Ransomware: Understanding the threat and blocking lateral movement

May 12, 2021

A guest blog by ITHealth partner, Osirium – Author: Andy Harris, Chief Technology Officer

Ransomware: Understanding the threat and blocking lateral movement

For years, ransomware has been a serious problem that starts in user space and migrates across infrastructure until an organisation cannot function. Ransomware is targeted at user workstations and often uses social engineering to get the user to initiate the ransomware. System/network administrators and developers are targeted using polluted utilities.

This all means that it is very hard to defend the various perimeters in your infrastructure. You’ll need to rely on full coverage of currently updated anti-malware on ALL systems that access your infrastructure – this means not only your staff, but your contractors, vendors, auditors and any other third-party granted access.

It’s really an over-generalisation, but there are three ‘bands’ of ransomware:

  • User space: Typically end-user workstations and laptops. Often, the ransomware needs no special privileges and tends to encrypt files normally seen by the user immediately and asks for the ransom once it has encrypted documents and images. It will continue to encrypt whilst the demand banner is up.
  • System space: The shared IT systems, services and data that are key to the business operations. This variety of ransomware uses the underlying file system or device drivers to encrypt local files. It then infects files and migrates on to user shares. It continues to serve files to the user for weeks, so that both encryption and infection are well embedded into the backup cycle. Once the trigger day has passed, the demand banner is shown on all infected systems. Systems that are returned from an infected backup will immediately show the demand banner.
  • Pop-up nuisance: This merely pops up a banner over the entire screen demanding the bitcoin ransom – in reality it has done nothing to the file system, it is mostly designed to fool home users and harvest a little bitcoin as well.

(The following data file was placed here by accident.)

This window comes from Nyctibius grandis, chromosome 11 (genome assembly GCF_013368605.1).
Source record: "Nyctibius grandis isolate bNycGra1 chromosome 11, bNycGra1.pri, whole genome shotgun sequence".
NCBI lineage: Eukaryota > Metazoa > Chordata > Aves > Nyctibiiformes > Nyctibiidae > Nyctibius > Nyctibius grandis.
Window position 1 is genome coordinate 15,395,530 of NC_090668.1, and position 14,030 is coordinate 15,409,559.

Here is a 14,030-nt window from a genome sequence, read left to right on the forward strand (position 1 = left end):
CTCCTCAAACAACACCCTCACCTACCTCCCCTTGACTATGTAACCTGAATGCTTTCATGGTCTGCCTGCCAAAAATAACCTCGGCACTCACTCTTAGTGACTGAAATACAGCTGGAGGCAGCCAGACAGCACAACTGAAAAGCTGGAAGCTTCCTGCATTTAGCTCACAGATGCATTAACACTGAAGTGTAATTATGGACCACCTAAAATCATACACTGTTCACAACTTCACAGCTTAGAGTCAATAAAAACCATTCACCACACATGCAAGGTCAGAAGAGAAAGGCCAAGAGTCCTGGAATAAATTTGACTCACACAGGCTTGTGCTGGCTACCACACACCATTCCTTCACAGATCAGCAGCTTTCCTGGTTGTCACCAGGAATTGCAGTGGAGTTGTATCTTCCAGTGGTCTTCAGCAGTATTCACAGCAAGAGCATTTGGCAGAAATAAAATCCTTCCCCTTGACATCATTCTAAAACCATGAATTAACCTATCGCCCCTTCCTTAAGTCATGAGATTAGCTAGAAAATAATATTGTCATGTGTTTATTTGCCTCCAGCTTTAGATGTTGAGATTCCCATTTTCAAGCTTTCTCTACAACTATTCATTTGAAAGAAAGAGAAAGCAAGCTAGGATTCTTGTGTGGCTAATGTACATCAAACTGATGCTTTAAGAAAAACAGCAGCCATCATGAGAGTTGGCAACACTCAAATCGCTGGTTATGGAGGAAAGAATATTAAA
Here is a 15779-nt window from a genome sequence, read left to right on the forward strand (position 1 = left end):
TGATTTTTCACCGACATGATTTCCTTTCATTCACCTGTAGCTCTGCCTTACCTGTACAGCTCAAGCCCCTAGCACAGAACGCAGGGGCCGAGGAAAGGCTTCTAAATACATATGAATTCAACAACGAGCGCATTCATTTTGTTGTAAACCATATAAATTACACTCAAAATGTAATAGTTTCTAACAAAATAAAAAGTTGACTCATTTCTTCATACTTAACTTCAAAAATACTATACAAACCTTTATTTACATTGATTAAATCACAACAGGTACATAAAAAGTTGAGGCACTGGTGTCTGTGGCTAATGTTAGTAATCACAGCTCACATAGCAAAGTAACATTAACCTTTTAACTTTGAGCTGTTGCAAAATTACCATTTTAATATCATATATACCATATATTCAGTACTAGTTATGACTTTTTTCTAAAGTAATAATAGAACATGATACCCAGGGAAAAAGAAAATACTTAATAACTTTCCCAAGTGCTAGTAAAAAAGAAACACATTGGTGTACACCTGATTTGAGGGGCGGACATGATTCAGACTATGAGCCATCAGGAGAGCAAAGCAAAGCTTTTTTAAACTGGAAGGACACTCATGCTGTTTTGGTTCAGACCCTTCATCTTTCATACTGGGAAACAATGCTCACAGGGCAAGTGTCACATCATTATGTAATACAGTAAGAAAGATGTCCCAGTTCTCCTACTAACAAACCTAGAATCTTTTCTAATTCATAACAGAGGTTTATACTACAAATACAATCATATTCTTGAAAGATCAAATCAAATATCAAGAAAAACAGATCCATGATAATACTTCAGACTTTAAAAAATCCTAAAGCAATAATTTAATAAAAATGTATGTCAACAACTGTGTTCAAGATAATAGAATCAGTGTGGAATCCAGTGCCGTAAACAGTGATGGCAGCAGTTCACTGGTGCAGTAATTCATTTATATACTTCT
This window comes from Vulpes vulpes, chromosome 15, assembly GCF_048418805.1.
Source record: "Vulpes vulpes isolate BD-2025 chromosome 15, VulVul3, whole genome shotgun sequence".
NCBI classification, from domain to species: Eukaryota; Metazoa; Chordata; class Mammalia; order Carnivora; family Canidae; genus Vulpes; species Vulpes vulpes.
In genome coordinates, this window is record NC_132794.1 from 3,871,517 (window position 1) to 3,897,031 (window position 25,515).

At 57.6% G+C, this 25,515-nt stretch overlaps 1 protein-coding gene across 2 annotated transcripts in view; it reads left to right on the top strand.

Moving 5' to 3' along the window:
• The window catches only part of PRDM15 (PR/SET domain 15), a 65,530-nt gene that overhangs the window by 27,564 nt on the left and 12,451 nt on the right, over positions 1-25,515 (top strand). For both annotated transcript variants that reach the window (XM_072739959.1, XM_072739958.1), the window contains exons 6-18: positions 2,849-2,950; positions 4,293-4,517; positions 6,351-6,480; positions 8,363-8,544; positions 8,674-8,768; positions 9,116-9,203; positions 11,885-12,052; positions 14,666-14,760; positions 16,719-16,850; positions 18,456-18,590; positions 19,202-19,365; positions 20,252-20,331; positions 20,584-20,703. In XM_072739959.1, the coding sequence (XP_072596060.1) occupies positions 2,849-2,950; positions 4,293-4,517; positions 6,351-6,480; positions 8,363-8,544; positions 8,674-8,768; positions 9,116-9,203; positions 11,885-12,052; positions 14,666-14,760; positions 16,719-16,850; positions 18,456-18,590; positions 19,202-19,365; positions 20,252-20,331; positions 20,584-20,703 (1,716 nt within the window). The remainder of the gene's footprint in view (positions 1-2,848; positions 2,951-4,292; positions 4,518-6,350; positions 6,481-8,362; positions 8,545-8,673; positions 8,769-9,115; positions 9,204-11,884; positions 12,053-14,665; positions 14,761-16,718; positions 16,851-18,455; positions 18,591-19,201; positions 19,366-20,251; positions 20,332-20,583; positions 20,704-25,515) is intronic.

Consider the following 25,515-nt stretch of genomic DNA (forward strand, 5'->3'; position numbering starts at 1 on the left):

It is the ‘system’ style ransomware that is the most dangerous. It is mostly constructed from on-line toolkits and can be adapted to target specific organisations.

Once running, ransomware seeks to infect and encrypt all the files it can find. So the initial spread of ransomware is limited to whatever ‘patient zero’ can access. Ransomware seeks out network file shares which means other users can pick up the infection thus causing the spread.

There are two important factors here. If ‘patient zero’ has administrator rights, they can access a lot more than a regular user. The second factor is time. Ransomware generally has a delay so that other users can get infected and thus increase the reach of the attack.

Ransomware is a specific type of malware – so anti-malware tools are the first line of defence. However all organisations should realise that 100% coverage of all workstations is impossible and there are always new variants that elude anti-malware. Thus, the second line of defence is vital.

In cybersecurity we first need to know which data assets are the most important to the organisation, and which assets if lost would stop the company from operating. These then drive our backup policy – given that we have to take into account that we could be backing up assets that are already polluted with ransomware (I recently wrote about the challenges of protecting backups and backup systems). Knowledge of the critical assets will also drive our file sharing and permissions policy. Critical systems should never use the same file shares as the general user base.

Pure data cannot be infected. Ransomware tends to come in active containers, for example documents and spreadsheets. This means that once the user has opened the container, the application reading the document executes the ransomware. Obviously, the effects of running applications with unnecessary admin rights will be higher. Right now, far too many people have local admin rights since they are working from home. Osirium’s Privileged Endpoint Management (PEM) product controls which applications can be run with local admin rights. If it cannot run, it cannot infect.

Ransomware needs file access or file transfer to spread. Unnecessary drive mappings to critical systems are clearly troublesome. This is where Privileged Access Management (PAM) allows for the administrative access required and controls any file transfers needed – and moreover does not leave any file share mappings in place after administrative sessions. Osirium’s PAM works by proxying the RDP protocol and injecting the privileged credentials. This means that an admin can use a non-privileged account to access a Windows system at a privileged level. There is no direct connection between the admin and administered system. The PAM product can control any file shares required.

Using automation as an insulating layer between users and critical systems is by far the safest long term protection. With Osirium Automation (available standalone or as part of the Osirium PAM solution) the processes become a series of tasks run on a secure appliance on the requesting user’s behalf – and this is the best separation you can get.

The combination of PEM, PAM and Automation from Osirium creates a series of security cells around your systems that help prevent lateral movement of ransomware from the user’s workstations to your more critical systems.

If you’d like to know more about how Osirium Privileged Access Security can help protect your business from ransomware, please get in touch.

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